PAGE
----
a4yaplesur8 months ago
Sliding door
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a4yaplesur8 months ago
"Bottle cap furniture" , I told my wife, " I want to quit my job and start making bottle cap furniture". She just rolls her eyes.
I love it. I'm on my 5 th project. I've made a bar in the shape of California, 2 end tables similar to this one, concrete table top and the barn door that separates my man cave from the rest of the house. I wish I would have taken more pics and did a tutorial of the bar and the door.
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Nice. I'm thinking of doing something similar, with a collage mod podged on. How much resin did you use? Should we be looking at gallons or something smaller?
I would pour rice or sand into the object you are going to work on before you start and measure how much volume it holds to see what amount of resin you will need and then keep a silicone mold or two handy on the side to accept the leftover resin if you have any.
MaryLenehan4 years ago
 I was thinking about doing a project like this, and considering hot glue to secure the caps. Did you reject this approach for some reason? Mess?
americangypsy (author)  MaryLenehan4 years ago
I originally thought of grouting the table, so I bought glue with that in mind.  When I decided to use the polymer resin, I just didn't really rethink the glue.  Since I hadn't used this resin before, my main concerns were (obviously) to keep the caps in place and not have a lot of glue show around the edges of the bottle caps.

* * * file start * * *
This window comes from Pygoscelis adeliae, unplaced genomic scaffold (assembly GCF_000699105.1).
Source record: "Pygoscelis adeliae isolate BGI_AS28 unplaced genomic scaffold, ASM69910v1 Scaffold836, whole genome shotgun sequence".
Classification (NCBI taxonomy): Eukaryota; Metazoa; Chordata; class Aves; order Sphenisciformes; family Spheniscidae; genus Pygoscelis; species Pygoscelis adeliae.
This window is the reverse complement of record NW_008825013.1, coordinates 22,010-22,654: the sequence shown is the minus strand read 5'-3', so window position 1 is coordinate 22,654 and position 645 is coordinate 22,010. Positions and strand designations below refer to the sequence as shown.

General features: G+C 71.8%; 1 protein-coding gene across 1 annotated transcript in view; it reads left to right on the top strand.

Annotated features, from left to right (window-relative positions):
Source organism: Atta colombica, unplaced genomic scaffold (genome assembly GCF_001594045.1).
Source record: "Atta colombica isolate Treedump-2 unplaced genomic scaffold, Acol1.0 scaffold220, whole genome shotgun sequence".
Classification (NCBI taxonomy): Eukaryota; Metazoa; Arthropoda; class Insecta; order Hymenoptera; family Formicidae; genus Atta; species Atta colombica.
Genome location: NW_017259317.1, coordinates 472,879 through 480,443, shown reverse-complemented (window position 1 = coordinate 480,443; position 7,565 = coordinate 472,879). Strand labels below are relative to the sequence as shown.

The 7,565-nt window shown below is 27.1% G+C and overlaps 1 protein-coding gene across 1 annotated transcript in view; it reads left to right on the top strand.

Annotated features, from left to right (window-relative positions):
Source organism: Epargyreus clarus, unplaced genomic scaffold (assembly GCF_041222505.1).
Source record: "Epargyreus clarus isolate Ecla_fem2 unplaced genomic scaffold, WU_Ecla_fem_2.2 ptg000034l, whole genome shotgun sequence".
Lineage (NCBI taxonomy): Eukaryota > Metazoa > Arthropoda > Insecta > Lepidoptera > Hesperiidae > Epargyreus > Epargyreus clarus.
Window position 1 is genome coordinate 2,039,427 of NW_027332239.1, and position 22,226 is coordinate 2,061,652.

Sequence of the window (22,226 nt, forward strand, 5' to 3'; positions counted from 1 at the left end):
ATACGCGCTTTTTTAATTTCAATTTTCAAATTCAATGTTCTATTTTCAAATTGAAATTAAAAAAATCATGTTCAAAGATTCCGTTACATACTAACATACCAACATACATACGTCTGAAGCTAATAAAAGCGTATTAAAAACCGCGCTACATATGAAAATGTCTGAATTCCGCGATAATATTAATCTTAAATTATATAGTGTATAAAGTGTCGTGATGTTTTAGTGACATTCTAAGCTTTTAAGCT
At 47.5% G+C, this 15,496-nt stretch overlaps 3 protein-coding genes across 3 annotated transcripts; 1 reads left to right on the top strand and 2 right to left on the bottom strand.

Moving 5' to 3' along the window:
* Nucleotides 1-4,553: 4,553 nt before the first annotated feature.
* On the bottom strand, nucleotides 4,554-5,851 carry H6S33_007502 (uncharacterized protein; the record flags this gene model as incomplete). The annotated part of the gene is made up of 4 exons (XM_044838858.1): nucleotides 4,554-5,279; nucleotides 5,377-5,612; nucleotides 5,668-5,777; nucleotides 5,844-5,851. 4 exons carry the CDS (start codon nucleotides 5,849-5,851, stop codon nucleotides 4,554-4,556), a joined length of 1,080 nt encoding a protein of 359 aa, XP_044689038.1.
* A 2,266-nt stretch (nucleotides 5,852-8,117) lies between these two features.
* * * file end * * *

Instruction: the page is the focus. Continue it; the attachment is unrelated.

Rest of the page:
If you can keep the hot glue "strings" under control and minimize the amount of excess around the caps, I think hot glue would work just fine for this project.  Thanks for the suggestion.
Hot glue can work even if the "stringing" is a problem. A blow drier set on high will wither and eliminate the strings for you.
I tried edging a mirror in bottlecaps, and when doing that i tried hot glue and superglue. THe hot glue popped right off pretty much right after adhering to the mirror for a minute. (not sure if there would be a different result if it wasn't sticking to glass). Can't wait to try this in table form and use the resin... im hoping for a funky and cool piece like that!!! A+ job americangypsi!!!!!
 Cool table.  In college I made a 5' x 7' beer pong table covered with caps.  Needless to say I was working on a much bigger surface.  Had a friend that could do the covering of the caps with fiberglass resin for free (which was great), but we used polyurethane to do the initial gluing down of the caps (aside from the sliding issue, caps will try to float... so let me reiterate what the poster said... don't skip this!).  

The benefit to polyurethane is that it's cheap, you can just spread some on in a not too thin layer with a brush and move the caps as necessary, it dries in a reasonable amount of time, and you don't have to worry as much about mess.  Polyurethane is the same thing gorilla glue is made out of, so it will definitely hold.  If you're worried about the slightly yellow color (e.g., if your background color is white or light wood), use polycrylic instead, just make sure that it is all covered and can't get any moisture on it (it discolors).